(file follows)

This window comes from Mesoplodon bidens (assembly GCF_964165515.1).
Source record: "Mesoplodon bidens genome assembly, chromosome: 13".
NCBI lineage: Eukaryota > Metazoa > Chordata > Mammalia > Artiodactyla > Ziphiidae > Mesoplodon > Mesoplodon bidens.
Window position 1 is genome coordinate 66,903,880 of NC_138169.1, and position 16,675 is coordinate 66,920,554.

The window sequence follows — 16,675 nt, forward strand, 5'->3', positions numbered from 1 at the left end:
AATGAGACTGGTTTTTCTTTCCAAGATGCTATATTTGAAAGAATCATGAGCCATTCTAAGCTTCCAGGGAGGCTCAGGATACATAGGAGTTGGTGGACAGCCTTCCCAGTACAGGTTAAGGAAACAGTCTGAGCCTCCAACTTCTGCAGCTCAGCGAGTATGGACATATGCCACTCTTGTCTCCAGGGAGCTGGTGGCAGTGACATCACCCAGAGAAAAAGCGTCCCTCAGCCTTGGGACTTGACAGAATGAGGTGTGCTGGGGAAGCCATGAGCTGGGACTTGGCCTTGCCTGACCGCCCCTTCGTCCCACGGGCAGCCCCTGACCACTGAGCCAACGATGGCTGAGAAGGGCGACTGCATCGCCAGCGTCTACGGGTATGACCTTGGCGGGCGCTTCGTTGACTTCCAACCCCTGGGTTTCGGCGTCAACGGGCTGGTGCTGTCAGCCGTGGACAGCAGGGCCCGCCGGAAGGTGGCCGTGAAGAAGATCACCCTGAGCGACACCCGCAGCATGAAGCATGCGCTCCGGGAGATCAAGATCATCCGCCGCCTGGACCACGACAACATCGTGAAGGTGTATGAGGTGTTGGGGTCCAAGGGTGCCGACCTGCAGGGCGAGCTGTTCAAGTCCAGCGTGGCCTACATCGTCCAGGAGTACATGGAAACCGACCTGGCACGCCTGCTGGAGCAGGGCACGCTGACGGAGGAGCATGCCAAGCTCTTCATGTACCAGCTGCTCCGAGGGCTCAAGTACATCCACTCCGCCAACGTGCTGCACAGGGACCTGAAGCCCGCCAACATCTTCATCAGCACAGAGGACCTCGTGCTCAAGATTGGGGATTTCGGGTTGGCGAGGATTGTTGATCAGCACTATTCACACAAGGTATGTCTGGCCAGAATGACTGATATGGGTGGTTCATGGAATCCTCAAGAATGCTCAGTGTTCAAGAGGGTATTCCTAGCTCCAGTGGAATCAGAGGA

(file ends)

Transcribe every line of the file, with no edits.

This window comes from Mesoplodon bidens (assembly GCF_964165515.1).
Source record: "Mesoplodon bidens genome assembly, chromosome: 13".
NCBI lineage: Eukaryota > Metazoa > Chordata > Mammalia > Artiodactyla > Ziphiidae > Mesoplodon > Mesoplodon bidens.
Window position 1 is genome coordinate 66,903,880 of NC_138169.1, and position 16,675 is coordinate 66,920,554.

The window sequence follows — 16,675 nt, forward strand, 5'->3', positions numbered from 1 at the left end:
AATGAGACTGGTTTTTCTTTCCAAGATGCTATATTTGAAAGAATCATGAGCCATTCTAAGCTTCCAGGGAGGCTCAGGATACATAGGAGTTGGTGGACAGCCTTCCCAGTACAGGTTAAGGAAACAGTCTGAGCCTCCAACTTCTGCAGCTCAGCGAGTATGGACATATGCCACTCTTGTCTCCAGGGAGCTGGTGGCAGTGACATCACCCAGAGAAAAAGCGTCCCTCAGCCTTGGGACTTGACAGAATGAGGTGTGCTGGGGAAGCCATGAGCTGGGACTTGGCCTTGCCTGACCGCCCCTTCGTCCCACGGGCAGCCCCTGACCACTGAGCCAACGATGGCTGAGAAGGGCGACTGCATCGCCAGCGTCTACGGGTATGACCTTGGCGGGCGCTTCGTTGACTTCCAACCCCTGGGTTTCGGCGTCAACGGGCTGGTGCTGTCAGCCGTGGACAGCAGGGCCCGCCGGAAGGTGGCCGTGAAGAAGATCACCCTGAGCGACACCCGCAGCATGAAGCATGCGCTCCGGGAGATCAAGATCATCCGCCGCCTGGACCACGACAACATCGTGAAGGTGTATGAGGTGTTGGGGTCCAAGGGTGCCGACCTGCAGGGCGAGCTGTTCAAGTCCAGCGTGGCCTACATCGTCCAGGAGTACATGGAAACCGACCTGGCACGCCTGCTGGAGCAGGGCACGCTGACGGAGGAGCATGCCAAGCTCTTCATGTACCAGCTGCTCCGAGGGCTCAAGTACATCCACTCCGCCAACGTGCTGCACAGGGACCTGAAGCCCGCCAACATCTTCATCAGCACAGAGGACCTCGTGCTCAAGATTGGGGATTTCGGGTTGGCGAGGATTGTTGATCAGCACTATTCACACAAGGTATGTCTGGCCAGAATGACTGATATGGGTGGTTCATGGAATCCTCAAGAATGCTCAGTGTTCAAGAGGGTATTCCTAGCTCCAGTGGAATCAGAGGA